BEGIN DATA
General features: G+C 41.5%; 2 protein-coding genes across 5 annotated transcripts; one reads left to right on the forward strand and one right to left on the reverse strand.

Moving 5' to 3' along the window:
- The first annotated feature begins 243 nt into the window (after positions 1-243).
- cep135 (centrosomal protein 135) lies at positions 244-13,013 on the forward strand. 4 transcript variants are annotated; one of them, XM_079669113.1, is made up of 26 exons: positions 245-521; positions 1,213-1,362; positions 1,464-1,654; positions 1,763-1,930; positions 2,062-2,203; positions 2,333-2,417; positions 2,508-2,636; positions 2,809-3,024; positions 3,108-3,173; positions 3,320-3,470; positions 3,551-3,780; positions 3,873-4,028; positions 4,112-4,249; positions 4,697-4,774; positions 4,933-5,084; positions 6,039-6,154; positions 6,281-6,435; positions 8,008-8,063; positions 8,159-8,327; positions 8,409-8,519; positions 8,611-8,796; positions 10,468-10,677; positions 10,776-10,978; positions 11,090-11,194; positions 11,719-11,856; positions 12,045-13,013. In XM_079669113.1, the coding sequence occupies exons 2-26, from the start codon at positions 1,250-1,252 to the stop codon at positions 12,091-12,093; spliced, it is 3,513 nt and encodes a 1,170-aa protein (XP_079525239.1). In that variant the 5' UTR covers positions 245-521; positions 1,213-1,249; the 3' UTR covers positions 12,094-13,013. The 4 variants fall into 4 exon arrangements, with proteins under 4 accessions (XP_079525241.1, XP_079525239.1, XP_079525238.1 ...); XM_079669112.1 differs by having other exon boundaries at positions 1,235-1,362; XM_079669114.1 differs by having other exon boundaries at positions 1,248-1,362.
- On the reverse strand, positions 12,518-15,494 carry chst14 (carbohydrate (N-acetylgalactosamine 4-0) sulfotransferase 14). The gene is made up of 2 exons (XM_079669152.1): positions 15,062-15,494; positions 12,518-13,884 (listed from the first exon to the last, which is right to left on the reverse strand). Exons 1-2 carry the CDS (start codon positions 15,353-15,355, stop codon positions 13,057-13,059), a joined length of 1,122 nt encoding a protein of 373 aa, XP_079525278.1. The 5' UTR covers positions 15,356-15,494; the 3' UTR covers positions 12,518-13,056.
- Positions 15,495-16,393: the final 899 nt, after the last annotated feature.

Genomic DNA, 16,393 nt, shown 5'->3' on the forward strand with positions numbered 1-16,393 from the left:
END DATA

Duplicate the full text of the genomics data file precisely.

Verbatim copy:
General features: G+C 41.5%; 2 protein-coding genes across 5 annotated transcripts; one reads left to right on the forward strand and one right to left on the reverse strand.

Moving 5' to 3' along the window:
- The first annotated feature begins 243 nt into the window (after positions 1-243).
- cep135 (centrosomal protein 135) lies at positions 244-13,013 on the forward strand. 4 transcript variants are annotated; one of them, XM_079669113.1, is made up of 26 exons: positions 245-521; positions 1,213-1,362; positions 1,464-1,654; positions 1,763-1,930; positions 2,062-2,203; positions 2,333-2,417; positions 2,508-2,636; positions 2,809-3,024; positions 3,108-3,173; positions 3,320-3,470; positions 3,551-3,780; positions 3,873-4,028; positions 4,112-4,249; positions 4,697-4,774; positions 4,933-5,084; positions 6,039-6,154; positions 6,281-6,435; positions 8,008-8,063; positions 8,159-8,327; positions 8,409-8,519; positions 8,611-8,796; positions 10,468-10,677; positions 10,776-10,978; positions 11,090-11,194; positions 11,719-11,856; positions 12,045-13,013. In XM_079669113.1, the coding sequence occupies exons 2-26, from the start codon at positions 1,250-1,252 to the stop codon at positions 12,091-12,093; spliced, it is 3,513 nt and encodes a 1,170-aa protein (XP_079525239.1). In that variant the 5' UTR covers positions 245-521; positions 1,213-1,249; the 3' UTR covers positions 12,094-13,013. The 4 variants fall into 4 exon arrangements, with proteins under 4 accessions (XP_079525241.1, XP_079525239.1, XP_079525238.1 ...); XM_079669112.1 differs by having other exon boundaries at positions 1,235-1,362; XM_079669114.1 differs by having other exon boundaries at positions 1,248-1,362.
- On the reverse strand, positions 12,518-15,494 carry chst14 (carbohydrate (N-acetylgalactosamine 4-0) sulfotransferase 14). The gene is made up of 2 exons (XM_079669152.1): positions 15,062-15,494; positions 12,518-13,884 (listed from the first exon to the last, which is right to left on the reverse strand). Exons 1-2 carry the CDS (start codon positions 15,353-15,355, stop codon positions 13,057-13,059), a joined length of 1,122 nt encoding a protein of 373 aa, XP_079525278.1. The 5' UTR covers positions 15,356-15,494; the 3' UTR covers positions 12,518-13,056.
- Positions 15,495-16,393: the final 899 nt, after the last annotated feature.

Genomic DNA, 16,393 nt, shown 5'->3' on the forward strand with positions numbered 1-16,393 from the left: